I'm lucky. I knew I wanted to live near the river and now it is just a five minute walk away, bordered by fields where cattle graze.
Sometimes we regard it with apprehension. If enough rain falls in Wales, then sure enough a day or two later we are flooded. The reason these fields have survived being snapped up for housing is that they do double duty as a flood plain. No insurer would look at anything built on them.
I remember the first time I saw it in spate. It is terrifying. Angry. What shook me was the volume of the noise made by the rushing water. Stained reddish-brown by the topsoil gathered from flooded fields, the river boils and it roars. Whole tree trunks and branches are caught up, swept through the town and onwards downstream as swans, ducks and humans retreat to higher ground to wait out the torrent. Mostly though the Wye wears a tranquil face, a fisherman's and a canoeist's delight. At one time it was used for navigation - the path in the photos below was once a towpath - but no longer. Dog walkers and hikers now keep the grass short.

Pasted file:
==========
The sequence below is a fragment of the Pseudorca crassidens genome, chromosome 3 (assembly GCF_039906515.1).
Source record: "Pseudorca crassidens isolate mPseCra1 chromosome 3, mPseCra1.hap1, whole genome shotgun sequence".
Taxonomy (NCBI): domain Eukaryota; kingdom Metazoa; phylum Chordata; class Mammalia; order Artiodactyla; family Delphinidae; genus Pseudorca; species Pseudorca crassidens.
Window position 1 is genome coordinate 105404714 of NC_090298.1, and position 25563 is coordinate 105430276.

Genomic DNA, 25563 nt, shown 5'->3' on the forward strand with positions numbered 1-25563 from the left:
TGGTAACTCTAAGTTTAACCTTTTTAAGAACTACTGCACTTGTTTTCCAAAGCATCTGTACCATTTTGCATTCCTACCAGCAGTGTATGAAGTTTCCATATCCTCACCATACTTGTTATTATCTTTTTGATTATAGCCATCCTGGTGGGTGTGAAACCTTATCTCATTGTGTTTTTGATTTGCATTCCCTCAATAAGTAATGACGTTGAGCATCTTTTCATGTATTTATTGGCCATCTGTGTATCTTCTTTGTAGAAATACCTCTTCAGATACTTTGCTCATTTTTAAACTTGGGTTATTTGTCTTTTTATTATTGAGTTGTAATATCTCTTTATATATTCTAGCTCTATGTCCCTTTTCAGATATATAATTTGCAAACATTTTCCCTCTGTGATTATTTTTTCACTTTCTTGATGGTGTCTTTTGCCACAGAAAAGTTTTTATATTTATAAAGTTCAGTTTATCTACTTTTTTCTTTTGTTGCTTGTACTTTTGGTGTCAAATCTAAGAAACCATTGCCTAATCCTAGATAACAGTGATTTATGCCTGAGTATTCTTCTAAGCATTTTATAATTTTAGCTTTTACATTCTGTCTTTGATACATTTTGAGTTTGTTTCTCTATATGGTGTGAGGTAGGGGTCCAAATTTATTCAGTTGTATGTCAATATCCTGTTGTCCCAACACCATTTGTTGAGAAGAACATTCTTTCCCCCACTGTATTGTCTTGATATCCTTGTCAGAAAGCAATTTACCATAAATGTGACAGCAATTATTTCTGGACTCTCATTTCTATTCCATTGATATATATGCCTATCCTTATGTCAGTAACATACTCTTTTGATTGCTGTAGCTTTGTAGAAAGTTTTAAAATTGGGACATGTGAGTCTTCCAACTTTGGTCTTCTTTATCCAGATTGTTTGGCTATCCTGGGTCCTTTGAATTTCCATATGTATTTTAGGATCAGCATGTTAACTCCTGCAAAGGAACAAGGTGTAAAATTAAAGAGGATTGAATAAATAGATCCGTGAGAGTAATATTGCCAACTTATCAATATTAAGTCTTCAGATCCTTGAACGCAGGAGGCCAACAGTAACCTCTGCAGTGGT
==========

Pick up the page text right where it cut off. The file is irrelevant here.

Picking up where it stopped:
The internal combusion engine holds sway. The powers that be have recently decided that a major bypass should be built to cross the river just beyond where the cows are grazing in the bottom picture, near a rookery and the nesting site of a pair of buzzards. It will take years; the plans will be protested for many reasons, not all of them scenic and aesthetic. I'll do my part with local environmental groups, but I suspect the outcome may be inevitable.
Now I walk these fields with a sense of foreboding and try to to imprint on my memory the solitude, the sound of running water, the exact detail of a leaf, a bird. All of them ephemeral.
Love of place. Not dissimilar to love of a person.
The usual advice: it really is worth clicking to enlarge the photographs.
River Wye, Wikipedia
Wye Valley, Wikipedia
Wye Valley, AONB
CPRE transport page